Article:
Although Correa is barely a year into his second presidential term, he and other members of Alianza Pais have been openly discussing the possibility of a third term for nearly two months. The president is limited to two terms in office under the Ecuadorian Constitution. One lawmaker from the coalition said Feb. 28 that he would present a constitutional reform bill allowing Correa to run for president again in three years. The next day, Correa said he would reconsider his May 2013 decision not to run for president again. Correa has previously passed constitutional reforms to extend his term. If media reports are true, then the coalition has already decided to seek a third term, though it will not officially announce its decision until May 1, when it holds its national convention.
Paths for Constitutional Reform
In order to seek a third term, Correa would need to modify two articles of the Ecuadorian Constitution, one concerning term limits for all popularly elected officials and the other limiting the president's tenure to two consecutive terms.
Alianza Pais has two options for constitutional amendment: legislative approval or public referendum. Despite his roughly 60 percent approval rating, Correa has a few reasons to be wary of putting re-election up to the public. A December poll showed that 58 percent of the population opposed the idea of unlimited re-elections for the president. Also, the country's political opposition, which has been divided and relatively weak since Correa came to power, made some gains in the Feb. 23 municipal elections. In fact, it wrested political control of the populous municipalities of Quito and Cuenca away from Alianza Pais.
Since Correa's coalition controls the National Assembly, it would likely pursue constitutional reform by congressional vote. By law, Correa needs two-thirds of the votes in the legislature (92 votes) to pass a constitutional reform. Alianza Pais controls 100 of 137 seats and will keep that control until 2017, when legislative elections will be held concurrently with the presidential vote. A public referendum, on the other hand, requires more than 50 percent support of people voting (and at least 8 percent of the voting population must participate for the referendum to be valid).
Ecuadorian law imposes a fixed schedule on Correa's possible re-election. The constitution mandates a yearlong recess between legislative discussions on constitutional reform. As a result, the National Assembly must wait a year after the first discussion of a reform before it can be brought up for discussion again, much less approved, and constitutional reform requires two discussions in congress. Ecuadorian law also forbids electoral reforms a year before any election, which Alianza Pais has interpreted as being a year before the call to elections. The call for the 2017 elections is tentatively scheduled for October 2016, so a constitutional reform would have to be completed by October 2015. Given this timetable, Correa would need to submit the proposed amendment to the parliament by October 2014 at the latest.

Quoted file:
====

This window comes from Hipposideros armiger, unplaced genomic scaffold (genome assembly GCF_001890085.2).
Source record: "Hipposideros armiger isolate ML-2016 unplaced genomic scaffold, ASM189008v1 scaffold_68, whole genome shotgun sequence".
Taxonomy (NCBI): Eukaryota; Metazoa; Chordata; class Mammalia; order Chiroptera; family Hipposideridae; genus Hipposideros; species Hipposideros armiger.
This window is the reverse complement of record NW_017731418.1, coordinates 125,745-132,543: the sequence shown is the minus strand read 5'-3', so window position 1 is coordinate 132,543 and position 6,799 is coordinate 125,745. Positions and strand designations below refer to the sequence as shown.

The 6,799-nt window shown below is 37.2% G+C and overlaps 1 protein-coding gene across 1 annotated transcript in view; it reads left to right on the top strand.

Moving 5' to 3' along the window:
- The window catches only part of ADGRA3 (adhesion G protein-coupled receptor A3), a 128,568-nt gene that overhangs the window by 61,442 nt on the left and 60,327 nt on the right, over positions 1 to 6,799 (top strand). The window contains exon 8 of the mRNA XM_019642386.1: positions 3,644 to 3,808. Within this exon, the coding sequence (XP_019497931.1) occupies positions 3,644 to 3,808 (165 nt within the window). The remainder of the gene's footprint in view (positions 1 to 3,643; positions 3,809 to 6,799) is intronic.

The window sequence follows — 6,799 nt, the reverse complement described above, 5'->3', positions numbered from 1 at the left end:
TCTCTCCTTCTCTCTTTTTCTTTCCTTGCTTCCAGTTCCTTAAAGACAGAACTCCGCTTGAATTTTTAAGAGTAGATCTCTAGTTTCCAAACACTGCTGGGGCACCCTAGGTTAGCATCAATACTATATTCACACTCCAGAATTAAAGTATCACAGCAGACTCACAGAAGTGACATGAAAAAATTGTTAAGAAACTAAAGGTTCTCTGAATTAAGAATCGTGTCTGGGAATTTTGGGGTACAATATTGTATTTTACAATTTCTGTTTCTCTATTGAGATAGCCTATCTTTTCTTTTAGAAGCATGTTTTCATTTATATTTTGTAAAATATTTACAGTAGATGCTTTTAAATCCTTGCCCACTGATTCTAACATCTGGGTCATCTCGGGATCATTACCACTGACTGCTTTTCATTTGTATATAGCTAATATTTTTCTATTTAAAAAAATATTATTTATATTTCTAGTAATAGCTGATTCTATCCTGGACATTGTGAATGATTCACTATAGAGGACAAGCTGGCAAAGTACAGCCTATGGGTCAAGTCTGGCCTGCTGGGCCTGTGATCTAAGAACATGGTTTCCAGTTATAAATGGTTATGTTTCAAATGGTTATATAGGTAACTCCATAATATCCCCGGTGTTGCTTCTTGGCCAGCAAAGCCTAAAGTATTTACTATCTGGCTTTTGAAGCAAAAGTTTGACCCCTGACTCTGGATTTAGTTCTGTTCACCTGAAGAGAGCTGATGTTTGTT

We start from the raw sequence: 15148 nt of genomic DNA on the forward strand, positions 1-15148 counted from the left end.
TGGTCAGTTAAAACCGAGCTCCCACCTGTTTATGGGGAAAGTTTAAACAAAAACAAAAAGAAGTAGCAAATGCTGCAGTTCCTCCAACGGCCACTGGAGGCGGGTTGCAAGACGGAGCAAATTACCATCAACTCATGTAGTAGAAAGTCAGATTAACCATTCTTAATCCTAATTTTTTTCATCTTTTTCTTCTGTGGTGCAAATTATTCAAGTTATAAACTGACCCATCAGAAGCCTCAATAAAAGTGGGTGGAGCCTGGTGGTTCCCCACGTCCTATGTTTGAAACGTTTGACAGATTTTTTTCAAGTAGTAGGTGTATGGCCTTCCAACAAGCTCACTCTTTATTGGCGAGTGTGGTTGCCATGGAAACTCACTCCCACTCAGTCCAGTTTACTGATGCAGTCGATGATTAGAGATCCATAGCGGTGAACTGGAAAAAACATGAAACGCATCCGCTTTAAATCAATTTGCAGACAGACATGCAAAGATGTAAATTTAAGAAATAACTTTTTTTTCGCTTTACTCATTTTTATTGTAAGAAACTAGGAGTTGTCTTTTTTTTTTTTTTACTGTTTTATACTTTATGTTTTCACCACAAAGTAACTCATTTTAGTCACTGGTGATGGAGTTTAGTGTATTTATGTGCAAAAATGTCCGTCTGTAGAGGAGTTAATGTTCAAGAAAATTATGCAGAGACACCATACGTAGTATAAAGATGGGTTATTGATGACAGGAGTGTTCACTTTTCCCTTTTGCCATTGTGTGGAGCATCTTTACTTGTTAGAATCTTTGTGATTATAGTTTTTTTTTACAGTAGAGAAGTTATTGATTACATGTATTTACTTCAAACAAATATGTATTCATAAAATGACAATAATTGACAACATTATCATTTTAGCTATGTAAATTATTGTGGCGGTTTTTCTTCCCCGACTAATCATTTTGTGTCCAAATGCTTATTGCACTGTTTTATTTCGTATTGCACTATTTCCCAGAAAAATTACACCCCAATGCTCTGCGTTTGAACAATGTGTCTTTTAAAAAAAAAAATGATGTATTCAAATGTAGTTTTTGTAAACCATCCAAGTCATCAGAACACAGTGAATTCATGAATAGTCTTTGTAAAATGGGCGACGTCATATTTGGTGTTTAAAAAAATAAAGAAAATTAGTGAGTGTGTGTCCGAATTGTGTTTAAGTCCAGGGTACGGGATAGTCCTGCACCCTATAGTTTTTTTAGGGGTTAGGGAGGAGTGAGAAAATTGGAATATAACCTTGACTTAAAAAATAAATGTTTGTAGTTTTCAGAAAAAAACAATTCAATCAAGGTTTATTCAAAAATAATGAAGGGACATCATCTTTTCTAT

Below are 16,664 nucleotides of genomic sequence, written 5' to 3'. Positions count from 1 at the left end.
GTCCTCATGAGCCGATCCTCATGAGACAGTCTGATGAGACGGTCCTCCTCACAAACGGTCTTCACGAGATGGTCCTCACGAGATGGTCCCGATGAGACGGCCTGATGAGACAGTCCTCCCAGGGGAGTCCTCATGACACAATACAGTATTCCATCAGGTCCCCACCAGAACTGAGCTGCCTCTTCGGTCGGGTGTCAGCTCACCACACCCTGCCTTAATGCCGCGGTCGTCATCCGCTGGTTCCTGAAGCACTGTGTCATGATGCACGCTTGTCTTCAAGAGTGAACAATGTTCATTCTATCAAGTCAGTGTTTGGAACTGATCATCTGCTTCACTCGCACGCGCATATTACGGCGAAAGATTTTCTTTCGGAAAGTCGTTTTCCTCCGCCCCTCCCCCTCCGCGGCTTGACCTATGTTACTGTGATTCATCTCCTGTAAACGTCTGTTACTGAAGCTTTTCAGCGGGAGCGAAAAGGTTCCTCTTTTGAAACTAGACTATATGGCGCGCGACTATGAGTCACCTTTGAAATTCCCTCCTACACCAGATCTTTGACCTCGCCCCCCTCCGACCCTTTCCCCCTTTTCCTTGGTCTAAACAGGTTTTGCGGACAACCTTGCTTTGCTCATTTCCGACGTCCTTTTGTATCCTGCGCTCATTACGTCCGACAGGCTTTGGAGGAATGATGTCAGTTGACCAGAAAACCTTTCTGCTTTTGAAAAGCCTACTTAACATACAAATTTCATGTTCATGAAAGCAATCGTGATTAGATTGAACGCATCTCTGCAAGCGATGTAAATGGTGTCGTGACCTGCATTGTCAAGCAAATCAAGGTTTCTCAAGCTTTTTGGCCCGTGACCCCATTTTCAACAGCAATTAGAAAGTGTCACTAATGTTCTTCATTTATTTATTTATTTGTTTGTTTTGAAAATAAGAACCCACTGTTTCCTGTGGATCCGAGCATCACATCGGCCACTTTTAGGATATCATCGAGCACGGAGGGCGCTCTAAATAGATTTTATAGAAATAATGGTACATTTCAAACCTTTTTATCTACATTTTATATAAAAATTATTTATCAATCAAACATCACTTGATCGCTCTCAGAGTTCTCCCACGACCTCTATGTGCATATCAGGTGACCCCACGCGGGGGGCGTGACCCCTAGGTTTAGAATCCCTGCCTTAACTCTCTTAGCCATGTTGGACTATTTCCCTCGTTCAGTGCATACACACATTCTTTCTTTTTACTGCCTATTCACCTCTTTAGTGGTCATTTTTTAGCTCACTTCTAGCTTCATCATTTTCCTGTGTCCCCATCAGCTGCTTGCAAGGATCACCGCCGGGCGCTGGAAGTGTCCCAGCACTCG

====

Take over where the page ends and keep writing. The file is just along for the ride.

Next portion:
The nature of a potential third term remains undefined as well. Some Alianza Pais members would like Correa to be able to run for unlimited terms beginning in 2017. Another option is constitutional reform allowing Correa to run for a single third term in 2017. Finally, there is the possibility of a nonconsecutive term, in which Correa would be allowed to run for president in 2021 instead of 2017, and someone else from the ruling party would run in the next presidential election.
With the election nearly three years away, Correa will likely focus on maintaining high political support among voters. Crucial to that effort is the country's heavy social spending, which is about 29 percent of its $84 billion gross domestic product. Since Correa came to power, Ecuador's oil production, which totaled about 550,000 barrels per day in March, and heavy tax burdens have funded the country's social programs and subsidies. Oil for loans deals with China have secured $3.9 billion in loans. This steady income enabled Ecuador to budget about $6.6 billion for subsidies in 2014.
However, the country is unlikely to attract significant investment in its energy sector in the coming years because of prior expropriations and heavy state involvement in the energy sector. As a result, Correa is seeking capital elsewhere. On April 6, he announced that the Ecuadorian government would issue up to $700 million abroad in bonds, which would represent the country's return to international capital markets after its 2008 default.
A new Correa administration in 2017 would probably maintain the levels of social spending that have guaranteed political stability in Ecuador. The country has historically been politically volatile and prone to abrupt transitions of power. For example, coalitions of civilians and the military forcefully ousted presidents in 2000 and 2005. Ecuador has been relatively calm since Correa's election in 2006, largely because of the expansion of social programs funded by increased tax revenue and the redistribution of the country's oil wealth.
With virtually no alternate presidential contenders emerging from Alianza Pais, Correa seems to be the likely candidate for continuing Ecuador's eight-year run of government stability. If the coalition and Correa commit to running again, they will need to begin proceedings within the next few months unless they choose the riskier path of constitutional amendment by popular referendum. Once the amendments are done, there will be little in the way of Correa's re-election.